“Learning the lingo”: A grounded theory study of telephone talk in clinical education

Walter J. Eppich, Tim Dornan, Jan-Joost Rethans, Pim W Teunissen

Research output: Contribution to journalArticlepeer-review

20 Citations (Scopus)
93 Downloads (Pure)


Purpose: Although the workplace learning literature has focused on ‘doing’, clinical practice involves ‘talking’ not only with patients but also about patients with other health professionals. Work-related telephone conversations among clinicians are common, but their contribution to doctors’ learning remains underexplored. Using a socio-cultural perspective, the authors examined how telephone talk influences physicians’ clinical education.

Methods: Using constructivist grounded theory methodology, the authors conducted 17 semi-structured interviews with doctors from a variety of specialties and training levels from two American academic medical centers between 2015-2017. They collected and analyzed data iteratively using constant comparison to identify themes and explore their relationships. Theoretical sampling in later stages occurred until sufficiency was achieved.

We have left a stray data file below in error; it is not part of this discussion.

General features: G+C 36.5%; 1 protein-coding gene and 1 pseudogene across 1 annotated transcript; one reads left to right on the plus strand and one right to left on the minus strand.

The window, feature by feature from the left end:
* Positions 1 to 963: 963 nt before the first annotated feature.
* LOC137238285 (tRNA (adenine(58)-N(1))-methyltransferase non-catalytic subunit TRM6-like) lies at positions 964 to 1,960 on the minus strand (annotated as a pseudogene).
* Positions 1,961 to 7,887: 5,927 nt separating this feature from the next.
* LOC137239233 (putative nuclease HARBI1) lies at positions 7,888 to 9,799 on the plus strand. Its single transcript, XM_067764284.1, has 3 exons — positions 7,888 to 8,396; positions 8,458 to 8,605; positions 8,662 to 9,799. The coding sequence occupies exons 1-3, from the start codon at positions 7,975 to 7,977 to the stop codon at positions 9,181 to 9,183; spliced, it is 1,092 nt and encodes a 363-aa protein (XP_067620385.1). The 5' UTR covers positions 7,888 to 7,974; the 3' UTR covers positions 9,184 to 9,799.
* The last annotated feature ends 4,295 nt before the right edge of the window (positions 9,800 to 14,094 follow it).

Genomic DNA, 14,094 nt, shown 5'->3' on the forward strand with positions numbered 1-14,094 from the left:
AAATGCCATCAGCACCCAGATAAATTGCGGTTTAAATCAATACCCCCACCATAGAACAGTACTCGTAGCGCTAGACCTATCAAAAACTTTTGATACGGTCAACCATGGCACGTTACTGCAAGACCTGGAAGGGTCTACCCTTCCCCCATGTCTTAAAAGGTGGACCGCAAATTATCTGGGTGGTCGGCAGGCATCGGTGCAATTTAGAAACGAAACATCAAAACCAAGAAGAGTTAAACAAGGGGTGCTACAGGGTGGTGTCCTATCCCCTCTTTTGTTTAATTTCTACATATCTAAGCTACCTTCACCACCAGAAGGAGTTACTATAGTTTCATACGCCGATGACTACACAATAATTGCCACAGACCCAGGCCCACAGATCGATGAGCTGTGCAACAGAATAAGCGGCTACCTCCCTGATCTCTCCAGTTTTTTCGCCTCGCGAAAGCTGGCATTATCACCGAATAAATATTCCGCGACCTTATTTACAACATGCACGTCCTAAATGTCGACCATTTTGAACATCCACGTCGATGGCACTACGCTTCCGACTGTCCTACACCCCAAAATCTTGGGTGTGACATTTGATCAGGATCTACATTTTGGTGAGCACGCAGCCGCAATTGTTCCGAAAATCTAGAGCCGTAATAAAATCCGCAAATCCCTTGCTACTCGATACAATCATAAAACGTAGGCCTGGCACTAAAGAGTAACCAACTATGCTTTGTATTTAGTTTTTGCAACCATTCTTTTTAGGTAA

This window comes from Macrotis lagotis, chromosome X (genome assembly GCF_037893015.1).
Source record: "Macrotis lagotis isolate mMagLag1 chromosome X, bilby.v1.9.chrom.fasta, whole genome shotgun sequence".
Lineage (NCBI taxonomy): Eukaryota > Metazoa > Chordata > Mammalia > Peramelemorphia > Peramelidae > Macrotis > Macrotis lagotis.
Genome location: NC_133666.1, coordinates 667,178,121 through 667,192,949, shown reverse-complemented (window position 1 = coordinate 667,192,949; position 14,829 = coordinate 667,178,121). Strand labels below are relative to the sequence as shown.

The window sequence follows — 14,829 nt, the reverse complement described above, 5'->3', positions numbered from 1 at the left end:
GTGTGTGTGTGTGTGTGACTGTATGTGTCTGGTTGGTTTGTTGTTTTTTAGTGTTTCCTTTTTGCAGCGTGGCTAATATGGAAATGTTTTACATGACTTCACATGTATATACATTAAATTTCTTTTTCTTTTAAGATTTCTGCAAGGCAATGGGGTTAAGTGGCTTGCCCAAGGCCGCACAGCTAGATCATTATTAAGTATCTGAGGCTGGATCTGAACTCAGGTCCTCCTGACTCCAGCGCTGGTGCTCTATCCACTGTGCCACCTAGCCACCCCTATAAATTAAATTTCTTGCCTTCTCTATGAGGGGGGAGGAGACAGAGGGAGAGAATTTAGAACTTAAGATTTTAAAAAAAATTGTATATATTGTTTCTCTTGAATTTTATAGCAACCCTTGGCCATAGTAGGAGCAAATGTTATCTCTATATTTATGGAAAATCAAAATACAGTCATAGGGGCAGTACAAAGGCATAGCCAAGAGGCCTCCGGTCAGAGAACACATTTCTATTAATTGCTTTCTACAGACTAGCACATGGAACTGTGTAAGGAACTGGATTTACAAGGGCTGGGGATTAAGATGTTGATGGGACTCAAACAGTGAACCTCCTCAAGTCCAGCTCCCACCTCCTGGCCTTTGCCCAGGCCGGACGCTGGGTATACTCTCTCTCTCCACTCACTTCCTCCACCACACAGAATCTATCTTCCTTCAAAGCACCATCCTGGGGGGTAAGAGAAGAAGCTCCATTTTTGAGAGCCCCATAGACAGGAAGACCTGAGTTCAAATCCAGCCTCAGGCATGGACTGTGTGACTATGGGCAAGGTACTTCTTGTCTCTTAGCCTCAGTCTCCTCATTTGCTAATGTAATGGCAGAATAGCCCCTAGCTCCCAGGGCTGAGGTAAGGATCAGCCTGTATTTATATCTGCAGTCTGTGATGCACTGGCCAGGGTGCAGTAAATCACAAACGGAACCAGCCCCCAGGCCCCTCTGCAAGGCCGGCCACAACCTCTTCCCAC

Results: Residents and fellows reported speaking on the phone regularly to facilitate patient care and needing to learn how to tailor their talk based on goal(s) of the conversation and their specific conversation partners. Three common conversation situations highlighted the interplay between patient care context and conversation and created productive conversational tensions that influenced learning positively, namely experiencing and dealing with (a) power differentials, (b) pushback, and (c) uncertainty.

Conclusions: Telephone talk contributes to postgraduate clinical education. Physicians-in-training learn both ‘how to talk’ and ‘learn through talk’ on the telephone mediated by productive conversational tensions that motivate them to modify their behavior to minimize future tensions. An evolution of ‘how to talk’ enables physicians-in-training to advocate for their patients and promote patient care. Preparing residents to deal with pushback could support their learning from this ubiquitous workplace activity.
Original languageEnglish
JournalAcademic Medicine
Early online date19 Mar 2019
Publication statusEarly online date - 19 Mar 2019


  • Talk
  • Discourse
  • Workplace learning


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